Child marriage, defined as a formal marriage or informal union before the age of 18, disproportionately affects girls around the world. It is a human rights violation that legitimizes abuse and denies girls’ autonomy under the guise of culture, honor, tradition, and religion.
Child marriage is a global problem
Each year, 12 million girls are married before the age of 18. that is 23 girls every minute, nearly 1 every 2 seconds. More than 650 million women, and over 150 million men, already suffer the consequences of child marriage.
Child marriage happens across religious, ethnic and cultural groups. In the United States alone, approximately 248,000 children were married between 2000 and 2010. The vast majority were girls wed to adult men, many much older. There is even a federal exception to statutory rape when the perpetrator is married to the 12 – 15-year-old child.
Across all regions, children living in poverty or whose rape has resulted in pregnancy are most vulnerable to child marriage.
Why is child marriage a feminist issue?
Child marriage affects girls at far greater rates than boys; 720 million women and girls alive today were married before age 18, compared to 156 million men and boys.
Because the vast majority of child marriages are younger girls to older men, there is an inherent imbalance of power in these relationships, which is often linked to domestic violence. In addition to the physical danger this presents to women and girls, violence can also have lasting psychological implications on girls’ and women’s mental health.
According to the International Council of Research On Women (ICRW), women with low levels of education and married adolescents between the ages of 15-19 years old are at a higher risk of domestic violence than older and more educated women. Globally, girls who marry before age 18 are 50 percent more likely to face physical or sexual violence from a partner throughout the course of their life.
How does child marriage impact the life of a girl?
Regardless of where in the world she lives, child marriage deprives a girl of a future in which she can reach her full potential and furthers a dangerous cycle of oppression and harm.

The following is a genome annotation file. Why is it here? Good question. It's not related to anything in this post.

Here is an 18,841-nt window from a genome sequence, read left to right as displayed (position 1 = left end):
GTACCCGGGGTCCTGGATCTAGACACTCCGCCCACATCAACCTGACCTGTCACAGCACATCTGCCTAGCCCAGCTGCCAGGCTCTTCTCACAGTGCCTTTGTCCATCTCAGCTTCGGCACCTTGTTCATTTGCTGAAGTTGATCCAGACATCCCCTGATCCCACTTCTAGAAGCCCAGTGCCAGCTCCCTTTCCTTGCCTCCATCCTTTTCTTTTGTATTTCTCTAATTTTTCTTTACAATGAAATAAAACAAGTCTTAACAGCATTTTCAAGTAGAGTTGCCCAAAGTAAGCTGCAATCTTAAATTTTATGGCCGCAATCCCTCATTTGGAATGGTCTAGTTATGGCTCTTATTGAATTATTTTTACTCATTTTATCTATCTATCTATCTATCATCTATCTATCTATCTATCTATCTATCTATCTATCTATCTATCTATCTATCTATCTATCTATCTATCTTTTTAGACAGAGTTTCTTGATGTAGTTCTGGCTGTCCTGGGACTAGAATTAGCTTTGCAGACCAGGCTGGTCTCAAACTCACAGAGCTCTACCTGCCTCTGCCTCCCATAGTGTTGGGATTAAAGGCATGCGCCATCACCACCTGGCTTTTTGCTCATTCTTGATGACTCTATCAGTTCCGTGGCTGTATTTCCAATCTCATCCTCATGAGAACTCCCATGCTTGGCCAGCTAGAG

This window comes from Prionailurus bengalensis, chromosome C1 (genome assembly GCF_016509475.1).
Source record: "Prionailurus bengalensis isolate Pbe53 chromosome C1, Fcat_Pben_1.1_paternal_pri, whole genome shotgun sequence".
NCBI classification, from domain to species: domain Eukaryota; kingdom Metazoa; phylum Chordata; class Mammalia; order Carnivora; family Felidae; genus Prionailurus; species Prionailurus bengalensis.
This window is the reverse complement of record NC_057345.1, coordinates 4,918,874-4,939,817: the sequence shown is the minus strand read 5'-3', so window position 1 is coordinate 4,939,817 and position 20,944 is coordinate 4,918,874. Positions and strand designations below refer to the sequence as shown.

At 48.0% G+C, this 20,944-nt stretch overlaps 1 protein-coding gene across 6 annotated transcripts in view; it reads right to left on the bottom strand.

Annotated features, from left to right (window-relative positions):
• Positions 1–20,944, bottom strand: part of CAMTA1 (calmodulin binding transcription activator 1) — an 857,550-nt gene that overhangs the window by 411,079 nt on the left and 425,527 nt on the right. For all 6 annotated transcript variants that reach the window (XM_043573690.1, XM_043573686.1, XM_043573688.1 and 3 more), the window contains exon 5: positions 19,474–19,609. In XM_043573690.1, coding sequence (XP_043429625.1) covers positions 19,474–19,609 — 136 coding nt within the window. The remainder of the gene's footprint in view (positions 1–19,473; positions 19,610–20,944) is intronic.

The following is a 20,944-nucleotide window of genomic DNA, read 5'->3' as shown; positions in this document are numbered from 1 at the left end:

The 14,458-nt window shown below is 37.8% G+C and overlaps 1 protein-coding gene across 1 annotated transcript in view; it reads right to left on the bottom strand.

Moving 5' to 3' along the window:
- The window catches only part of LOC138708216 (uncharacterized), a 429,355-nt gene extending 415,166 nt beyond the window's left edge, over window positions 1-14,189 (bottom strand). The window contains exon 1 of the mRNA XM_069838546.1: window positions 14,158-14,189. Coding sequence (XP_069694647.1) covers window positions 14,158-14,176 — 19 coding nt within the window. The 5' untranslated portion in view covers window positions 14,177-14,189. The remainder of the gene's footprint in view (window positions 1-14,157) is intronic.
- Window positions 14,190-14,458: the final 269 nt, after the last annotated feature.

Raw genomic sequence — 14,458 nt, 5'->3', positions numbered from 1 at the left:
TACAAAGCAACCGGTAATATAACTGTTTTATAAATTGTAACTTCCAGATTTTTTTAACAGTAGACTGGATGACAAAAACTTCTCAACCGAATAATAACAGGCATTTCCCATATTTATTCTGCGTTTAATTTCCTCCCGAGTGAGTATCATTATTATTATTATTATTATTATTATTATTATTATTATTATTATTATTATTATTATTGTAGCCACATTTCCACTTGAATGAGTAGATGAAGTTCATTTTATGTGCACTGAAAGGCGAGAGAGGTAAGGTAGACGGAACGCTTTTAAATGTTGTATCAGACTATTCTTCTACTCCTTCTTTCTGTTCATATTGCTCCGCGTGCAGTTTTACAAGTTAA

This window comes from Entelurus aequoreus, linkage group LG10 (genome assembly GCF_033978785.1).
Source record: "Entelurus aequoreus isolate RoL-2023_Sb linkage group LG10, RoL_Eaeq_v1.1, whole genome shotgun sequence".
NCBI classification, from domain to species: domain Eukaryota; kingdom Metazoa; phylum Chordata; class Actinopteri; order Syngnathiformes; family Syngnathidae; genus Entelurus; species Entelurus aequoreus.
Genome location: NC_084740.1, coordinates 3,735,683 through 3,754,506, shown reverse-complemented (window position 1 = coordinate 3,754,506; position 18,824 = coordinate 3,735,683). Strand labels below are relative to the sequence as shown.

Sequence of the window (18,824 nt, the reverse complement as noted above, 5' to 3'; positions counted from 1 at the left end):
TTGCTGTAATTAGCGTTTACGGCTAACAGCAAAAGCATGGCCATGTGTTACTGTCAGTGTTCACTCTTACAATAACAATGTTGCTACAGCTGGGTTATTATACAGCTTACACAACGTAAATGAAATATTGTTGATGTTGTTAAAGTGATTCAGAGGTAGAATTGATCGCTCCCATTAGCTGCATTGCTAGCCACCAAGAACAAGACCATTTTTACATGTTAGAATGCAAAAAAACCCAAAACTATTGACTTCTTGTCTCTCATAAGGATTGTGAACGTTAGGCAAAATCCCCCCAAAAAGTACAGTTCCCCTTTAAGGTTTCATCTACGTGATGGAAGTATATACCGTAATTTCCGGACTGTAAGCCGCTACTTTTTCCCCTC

When young girls are forced to marry, they are essentially subject to state-sanctioned rape and are at risk of increased domestic violence, forced pregnancy, and negative health consequences, while being denied education and economic opportunity.
Women married as children have, on average, lower levels of education than those who marry after the age of eighteen, trapping them in a cycle of poverty, vulnerability to domestic and sexual violence, and poor health outcomes.
Child marriage and the law: national and international
Child marriage violates international human rights law, including:
- the Convention on the Rights of the Child (CRC)
- the Convention on the Elimination of All Forms of Discrimination against Women (CEDAW)
It also legitimizes further abuses, leaving girls and women vulnerable.
All 193 countries of the United Nations committed to eliminating all harmful practices, such as child, early and forced marriage and female genital mutilation by 2030 within Goal 5 of the Sustainable Development Goals.
Globally, our legal advocacy approach to ending child marriage advocates for a minimum age of marriage to be 18, with no exceptions as a legal standard that States should apply at the national level through legislation. However, the work does not stop there; a law on the minimum age of marriage only sets the foundation for further interventions that will seek to prevent child marriage and ensure girls and young women’s agency is protected and nurtured.
Therefore, for a minimum age of marriage law to be effective, it needs to be accompanied by various relevant and appropriate laws and policies that address the multi-faceted and multi-sectoral nature of child marriage both in terms of drivers and consequences in full recognition of the complexity of patriarchy and gender inequality for girls and young women.